Product Information found from GoPro Official website: http://shop.gopro.com/hero4/hero4-black/CHDHX-401.html Polariod Official website: https://www.polaroidcube.com/polaroid-cube.html
Joban Sandhu’s blog post, Poor Positioning: The Reason Hershey’s Spread Failed, states that when Hershey came out with a chocolate spread similar to Nutella it failed in the market due to poor positioning. Positioning describes the product in the mind of the consumer.
Nutella Spread. Image Source: Google Images
Joban’s argument is true; Hershey’s chocolate spread failed because Nutella was already positioned as the leader in the market. For all we know, Hershey’s chocolate spread could have been a superior spread, in taste or ingredients or some other measure, but because Nutella was already positioned as the leader in the market, consumers believed that Nutella was the best spread. The reason Nutella is the leader in the market, considered to be the best, is not necessarily because their product is actually better, but because they were the first firm in the market.
Hershey Spread. Image Source: Google Images
Being the first firm in a market is one of the most effective ways to be the leader in a market. That is why Joban suggested instead of trying to compete with Nutella, Hershey should enter a new market to have success. It is almost impossible to overtake the leader of a market, instead to maximize success as a follower a firm should relate their product to that of the leading firm.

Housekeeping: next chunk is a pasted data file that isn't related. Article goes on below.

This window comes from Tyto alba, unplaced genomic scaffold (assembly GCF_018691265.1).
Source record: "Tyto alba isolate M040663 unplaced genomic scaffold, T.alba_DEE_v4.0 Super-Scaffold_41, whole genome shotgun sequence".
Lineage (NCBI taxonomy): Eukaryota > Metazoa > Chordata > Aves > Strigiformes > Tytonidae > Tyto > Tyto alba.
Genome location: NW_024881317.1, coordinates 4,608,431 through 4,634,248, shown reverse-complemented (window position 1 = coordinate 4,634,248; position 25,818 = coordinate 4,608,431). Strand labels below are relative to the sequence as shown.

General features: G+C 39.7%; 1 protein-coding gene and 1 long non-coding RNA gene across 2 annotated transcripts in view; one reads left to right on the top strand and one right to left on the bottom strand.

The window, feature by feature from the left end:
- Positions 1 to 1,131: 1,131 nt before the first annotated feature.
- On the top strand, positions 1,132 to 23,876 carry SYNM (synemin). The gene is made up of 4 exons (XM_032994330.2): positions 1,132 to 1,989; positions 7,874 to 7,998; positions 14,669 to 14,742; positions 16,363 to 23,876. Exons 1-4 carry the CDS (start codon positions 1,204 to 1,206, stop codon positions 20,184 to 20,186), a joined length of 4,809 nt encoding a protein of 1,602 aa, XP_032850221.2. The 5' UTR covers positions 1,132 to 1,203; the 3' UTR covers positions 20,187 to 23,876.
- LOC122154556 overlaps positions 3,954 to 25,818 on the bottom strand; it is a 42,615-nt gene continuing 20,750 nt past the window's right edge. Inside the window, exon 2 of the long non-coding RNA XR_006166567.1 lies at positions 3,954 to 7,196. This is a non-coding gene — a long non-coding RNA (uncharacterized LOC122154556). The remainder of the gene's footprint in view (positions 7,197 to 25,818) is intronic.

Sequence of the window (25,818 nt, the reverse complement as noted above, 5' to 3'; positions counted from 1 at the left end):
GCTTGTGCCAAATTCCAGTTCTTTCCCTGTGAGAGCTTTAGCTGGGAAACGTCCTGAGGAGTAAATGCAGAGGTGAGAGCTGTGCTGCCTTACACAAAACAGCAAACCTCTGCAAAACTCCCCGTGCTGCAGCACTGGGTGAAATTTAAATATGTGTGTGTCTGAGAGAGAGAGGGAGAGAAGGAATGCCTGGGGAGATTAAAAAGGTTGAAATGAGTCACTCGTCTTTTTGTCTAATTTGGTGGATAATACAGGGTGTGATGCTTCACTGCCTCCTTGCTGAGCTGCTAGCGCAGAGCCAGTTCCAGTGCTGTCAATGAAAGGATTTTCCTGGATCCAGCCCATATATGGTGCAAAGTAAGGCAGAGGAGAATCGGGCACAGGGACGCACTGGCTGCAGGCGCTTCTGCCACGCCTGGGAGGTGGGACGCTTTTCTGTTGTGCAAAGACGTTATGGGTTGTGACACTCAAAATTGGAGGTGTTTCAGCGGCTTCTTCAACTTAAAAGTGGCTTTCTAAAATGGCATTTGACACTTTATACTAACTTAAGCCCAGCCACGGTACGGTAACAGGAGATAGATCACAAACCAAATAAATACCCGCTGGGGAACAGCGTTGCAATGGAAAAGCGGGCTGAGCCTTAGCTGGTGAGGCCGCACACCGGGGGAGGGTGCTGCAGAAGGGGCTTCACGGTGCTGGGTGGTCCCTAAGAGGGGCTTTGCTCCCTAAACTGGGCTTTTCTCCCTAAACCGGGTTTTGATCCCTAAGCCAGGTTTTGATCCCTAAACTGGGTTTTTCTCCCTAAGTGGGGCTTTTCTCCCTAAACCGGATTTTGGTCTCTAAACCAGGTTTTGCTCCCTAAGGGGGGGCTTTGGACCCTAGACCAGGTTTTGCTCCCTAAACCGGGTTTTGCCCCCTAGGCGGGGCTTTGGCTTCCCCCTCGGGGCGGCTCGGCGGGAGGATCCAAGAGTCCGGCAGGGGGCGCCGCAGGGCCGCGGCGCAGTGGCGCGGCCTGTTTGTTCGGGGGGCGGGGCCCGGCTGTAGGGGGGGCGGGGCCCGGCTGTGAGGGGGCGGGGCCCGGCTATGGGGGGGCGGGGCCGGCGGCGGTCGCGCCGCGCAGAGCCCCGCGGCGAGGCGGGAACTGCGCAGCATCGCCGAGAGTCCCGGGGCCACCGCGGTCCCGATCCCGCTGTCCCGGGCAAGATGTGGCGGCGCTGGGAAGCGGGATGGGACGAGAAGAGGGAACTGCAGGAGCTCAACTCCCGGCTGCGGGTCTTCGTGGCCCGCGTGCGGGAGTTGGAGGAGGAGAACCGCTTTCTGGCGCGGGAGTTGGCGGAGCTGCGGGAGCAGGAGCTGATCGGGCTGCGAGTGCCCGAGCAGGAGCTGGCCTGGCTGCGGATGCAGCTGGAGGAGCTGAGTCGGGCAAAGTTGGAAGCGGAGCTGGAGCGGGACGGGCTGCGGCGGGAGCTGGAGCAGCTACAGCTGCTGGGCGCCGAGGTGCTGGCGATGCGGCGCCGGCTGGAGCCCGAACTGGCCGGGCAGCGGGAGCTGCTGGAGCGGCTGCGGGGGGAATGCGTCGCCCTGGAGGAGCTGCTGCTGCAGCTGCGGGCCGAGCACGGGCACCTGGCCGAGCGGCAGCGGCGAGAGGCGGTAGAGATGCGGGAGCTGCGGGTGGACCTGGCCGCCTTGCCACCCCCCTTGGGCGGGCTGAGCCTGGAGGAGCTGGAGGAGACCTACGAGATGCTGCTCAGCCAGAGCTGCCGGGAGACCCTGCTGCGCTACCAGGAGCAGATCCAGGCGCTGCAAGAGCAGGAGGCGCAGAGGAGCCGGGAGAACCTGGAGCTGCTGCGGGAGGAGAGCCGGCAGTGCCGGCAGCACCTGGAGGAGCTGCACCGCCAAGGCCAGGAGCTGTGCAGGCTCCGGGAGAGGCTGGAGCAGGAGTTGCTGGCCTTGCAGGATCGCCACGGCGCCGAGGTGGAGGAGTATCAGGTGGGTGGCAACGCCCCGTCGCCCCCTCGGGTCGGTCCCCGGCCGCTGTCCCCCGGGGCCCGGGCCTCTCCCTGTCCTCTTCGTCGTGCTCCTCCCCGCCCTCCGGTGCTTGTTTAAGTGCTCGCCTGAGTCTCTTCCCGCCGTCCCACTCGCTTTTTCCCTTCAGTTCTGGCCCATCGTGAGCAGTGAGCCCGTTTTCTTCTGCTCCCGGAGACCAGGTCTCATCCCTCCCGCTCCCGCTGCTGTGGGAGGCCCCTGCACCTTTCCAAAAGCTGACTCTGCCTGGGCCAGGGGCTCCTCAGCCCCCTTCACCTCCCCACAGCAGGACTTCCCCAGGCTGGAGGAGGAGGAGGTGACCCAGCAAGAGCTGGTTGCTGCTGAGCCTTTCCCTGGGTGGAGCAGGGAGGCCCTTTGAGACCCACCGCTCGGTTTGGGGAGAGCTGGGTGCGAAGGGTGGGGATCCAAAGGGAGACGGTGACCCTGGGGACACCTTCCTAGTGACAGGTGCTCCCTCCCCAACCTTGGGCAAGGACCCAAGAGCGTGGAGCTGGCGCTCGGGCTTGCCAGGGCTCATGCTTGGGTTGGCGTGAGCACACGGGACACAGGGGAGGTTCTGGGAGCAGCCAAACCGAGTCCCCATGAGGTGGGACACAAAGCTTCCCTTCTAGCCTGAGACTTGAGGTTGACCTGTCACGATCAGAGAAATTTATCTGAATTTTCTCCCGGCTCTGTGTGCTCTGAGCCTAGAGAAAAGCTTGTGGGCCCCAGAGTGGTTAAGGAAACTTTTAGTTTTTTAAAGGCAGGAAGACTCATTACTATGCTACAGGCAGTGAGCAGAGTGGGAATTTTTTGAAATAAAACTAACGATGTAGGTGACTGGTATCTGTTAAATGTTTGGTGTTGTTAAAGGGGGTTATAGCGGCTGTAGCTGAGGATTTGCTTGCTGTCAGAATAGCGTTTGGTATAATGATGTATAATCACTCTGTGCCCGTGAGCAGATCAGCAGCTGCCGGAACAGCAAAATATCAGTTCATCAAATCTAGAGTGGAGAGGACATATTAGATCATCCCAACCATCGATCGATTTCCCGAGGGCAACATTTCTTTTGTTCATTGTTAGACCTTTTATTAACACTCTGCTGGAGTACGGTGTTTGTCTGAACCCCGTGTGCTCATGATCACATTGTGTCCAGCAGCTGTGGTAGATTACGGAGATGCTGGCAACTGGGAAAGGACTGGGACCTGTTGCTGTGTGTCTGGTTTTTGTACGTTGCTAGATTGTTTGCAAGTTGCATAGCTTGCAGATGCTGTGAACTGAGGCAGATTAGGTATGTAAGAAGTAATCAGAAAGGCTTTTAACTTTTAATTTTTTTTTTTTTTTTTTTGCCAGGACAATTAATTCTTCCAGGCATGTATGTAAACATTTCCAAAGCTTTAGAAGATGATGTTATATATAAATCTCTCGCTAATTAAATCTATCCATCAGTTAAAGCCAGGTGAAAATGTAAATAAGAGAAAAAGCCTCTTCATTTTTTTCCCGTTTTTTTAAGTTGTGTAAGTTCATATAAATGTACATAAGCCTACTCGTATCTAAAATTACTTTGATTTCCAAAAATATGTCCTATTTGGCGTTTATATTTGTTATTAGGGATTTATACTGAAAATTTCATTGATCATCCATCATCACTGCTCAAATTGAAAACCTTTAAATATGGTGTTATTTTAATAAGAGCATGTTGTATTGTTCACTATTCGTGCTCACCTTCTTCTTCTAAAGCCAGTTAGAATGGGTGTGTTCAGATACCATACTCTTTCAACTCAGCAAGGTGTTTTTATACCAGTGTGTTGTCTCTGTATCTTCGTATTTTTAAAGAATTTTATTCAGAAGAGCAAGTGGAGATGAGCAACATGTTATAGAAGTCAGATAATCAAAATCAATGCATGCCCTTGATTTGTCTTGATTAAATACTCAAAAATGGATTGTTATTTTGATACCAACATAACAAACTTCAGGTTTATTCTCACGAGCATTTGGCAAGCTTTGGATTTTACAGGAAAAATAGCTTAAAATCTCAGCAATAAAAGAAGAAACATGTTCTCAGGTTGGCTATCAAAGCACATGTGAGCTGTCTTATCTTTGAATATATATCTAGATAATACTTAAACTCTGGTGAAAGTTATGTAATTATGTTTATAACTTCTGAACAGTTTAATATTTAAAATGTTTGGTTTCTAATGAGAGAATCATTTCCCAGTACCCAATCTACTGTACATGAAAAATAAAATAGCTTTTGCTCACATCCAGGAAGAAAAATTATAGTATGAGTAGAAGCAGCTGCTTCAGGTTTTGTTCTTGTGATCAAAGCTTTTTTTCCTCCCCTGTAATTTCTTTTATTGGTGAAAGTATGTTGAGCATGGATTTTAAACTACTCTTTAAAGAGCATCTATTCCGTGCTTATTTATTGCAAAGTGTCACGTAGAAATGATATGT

Dasiqox Tribal Park
The beautiful and abounding nature of British Columbia is very important to many Canadians; for some it’s a staple in Canadian identity, for some it’s their home and culture, and for some it is a business opportunity. There are many Aboriginal reserves that are intended to protect the land and the culture of those who live on it. Within these reserves there are natural resources that could make companies astounding profits. This brings about a common conflict of interest between Aboriginal people and businesses seeking to exploit these natural resources. The Aboriginal’s fight to protect their land is an external element of business all company’s who look to encroach on a native reserve must consider.
A recent example of this conflict of interest arises between the Aboriginal people Tsilhqot’in and Taseka Mines Ltd who aims to exploit resources in Chilcotin. The Tsilhqot’in people are declaring a large mass of this area as Dasiqox Tribal Park, a protected reserve. Though the desired area of mining, Fish Lake, legally lies outside of this area the Tsilhqot’in are fighting to protect it. The Tsilhqot’in people argue that Taseka’s mines will have a large negative affect on the environment, and refuse to grant Taseka permission to do so. This issue relates to the ethics of business- what is more important, making a profit or protecting the natural resources this province prides itself on?
Image sourced from article. See Article: http://www.vancouversun.com/news/metro/Unilateral+park+declared+Tsilhqot+includes+Prosperity+mine/10192766/story.html?__federated=1#ixzz3FLd81vE6